PSP media management

I have a love-hate relationship with Sony, but I have to admit, their media management software for the PSP is great.

sony media manager

We push a lot of media to the PSP – presentations, video clips, podcasts etc.  It is hands down the best multi-media presentation tool for one-on-ones.

And while there are some free tools out there to help re-code the files and manage Sony’s bizarre file naming system, they require way too much work and way too much time and trouble shooting.

I’d tried an early version of Sony’s software to mixed results, but this latest version is awesome.

It works, and works fast.  No more running 2 or more applications to handle re-coding and moving and file names. 

One interface –  drag, drop and go. 

It’s really fast on the re-coding side and will do batch files, two things that are critical.

In typical Sony fashion, the software is impossible to find on the Sony consumer site.

You’ll find it here on the Sony media software site.

Mac Battery Recall – Double Hit

As a recent Mac switcher I’ve come to realize that all the hype around the heavenly Mac is just that. Hype.

For instance, my days of cooking eggs of my charging MacBook Pro may be coming to an end.

I’m not saying the thing runs hot, I’m saying it runs HOT BABY.

Which may explain why both my batteries are on a recall list, apparently because, according to Apple, “they do not meet our high standards for battery performance.”

Which begs the question – just what is the high standard my batteries are not meeting ?

For instance, I’m pretty sure that if they ran just a few degrees hotter, I could use the back of my Mac to do some quick solder jobs around the house. That certainly would be a high standard of handy.

I’ll just have to wait for my new high standard batteries to find out what all the hype is really about, ’cause Apple certainly isn’t saying. So much for transparency.

If you own one of these, you might want to visit the Apple recall page.

Rogue Colour

We’ve got this crew of rogue poppies that have decided late August is the perfect time of year to show up.

It’s fantastic to see them colonizing the side of the drive way, insisting that summer has just started.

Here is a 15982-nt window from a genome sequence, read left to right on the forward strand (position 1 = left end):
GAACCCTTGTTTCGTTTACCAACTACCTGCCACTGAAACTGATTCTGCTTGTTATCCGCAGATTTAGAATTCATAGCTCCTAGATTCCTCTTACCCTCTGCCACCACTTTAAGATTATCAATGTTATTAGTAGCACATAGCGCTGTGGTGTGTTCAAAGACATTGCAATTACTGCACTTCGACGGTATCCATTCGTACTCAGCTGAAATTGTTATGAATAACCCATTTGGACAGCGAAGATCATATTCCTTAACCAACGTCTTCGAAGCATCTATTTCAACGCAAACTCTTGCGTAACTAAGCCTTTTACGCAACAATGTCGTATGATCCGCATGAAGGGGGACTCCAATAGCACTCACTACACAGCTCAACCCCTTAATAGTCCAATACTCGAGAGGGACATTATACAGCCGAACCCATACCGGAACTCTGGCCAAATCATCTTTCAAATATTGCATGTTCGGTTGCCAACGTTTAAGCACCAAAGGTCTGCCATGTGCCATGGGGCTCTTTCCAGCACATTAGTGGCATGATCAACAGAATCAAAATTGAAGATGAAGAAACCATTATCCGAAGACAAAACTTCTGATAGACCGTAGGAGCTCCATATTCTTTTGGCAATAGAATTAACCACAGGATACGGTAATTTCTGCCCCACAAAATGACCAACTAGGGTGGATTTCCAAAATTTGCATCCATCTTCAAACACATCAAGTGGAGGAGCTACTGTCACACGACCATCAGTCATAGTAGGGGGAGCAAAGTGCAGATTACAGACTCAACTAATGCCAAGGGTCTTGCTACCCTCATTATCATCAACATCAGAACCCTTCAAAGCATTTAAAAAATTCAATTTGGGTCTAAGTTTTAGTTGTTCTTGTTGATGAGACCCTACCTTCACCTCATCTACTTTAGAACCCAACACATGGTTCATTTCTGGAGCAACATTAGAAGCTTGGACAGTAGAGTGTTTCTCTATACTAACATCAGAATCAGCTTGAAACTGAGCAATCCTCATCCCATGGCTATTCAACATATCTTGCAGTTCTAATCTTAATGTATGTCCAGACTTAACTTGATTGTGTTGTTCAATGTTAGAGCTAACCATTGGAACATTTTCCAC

Everyone who pulls into the drive does a double take, trying to figure out if they’re real or not – they look so – perfect.

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Capers Podcasts

Capers Community Markets is our most recent client to start podcasting.

We’re starting off with a series of chefs recorded live at Capers’ new Cambie Street store. First up is Capers in-house chef Nathan Hyam. He’ll walk you through a Thai Red Curry Chicken dish that is delicious and quite easy to make – at least it is with Chef Nathan guiding you along.

In a few weeks we’ll be featuring Chef Vikram Vij, and we’ll be bringing more of the Capers in-store experience to your mp3 player in all sorts of ways, so stay tuned. Oh, and an added bonus is an RSS feed to keep you up to date on what’s happening at the busy Capers Community Markets in Vancouver.

The RSS feed & podcasts are here.

Radical Shift in Media Consumption

I’ve been saying it for years now.

In fact, those of us who created CBC Radio 3 in 2000 were driven by this idea.

Now, a UK study confirms what seems obvious:

inquote Sixteen to 24 year olds are spurning television, radio and newspapers in favour of online services
full story here
outquote

While some media observers continue to hang on to the notion that radio will, despite every trend pointing otherwise, retain its audience, I remain convinced that linear broadcast is becoming a niche service.

What intrigues me now is the ability of online services to create huge global audiences in a short period of time. YouTube is an obvious example, but there are hundreds more. They’re tapping into an audience that has multiple interests, diverse tastes, and an unprecedented desire for choice – attributes that are anethema to the focus-group, committee driven approaches of traditional media companies.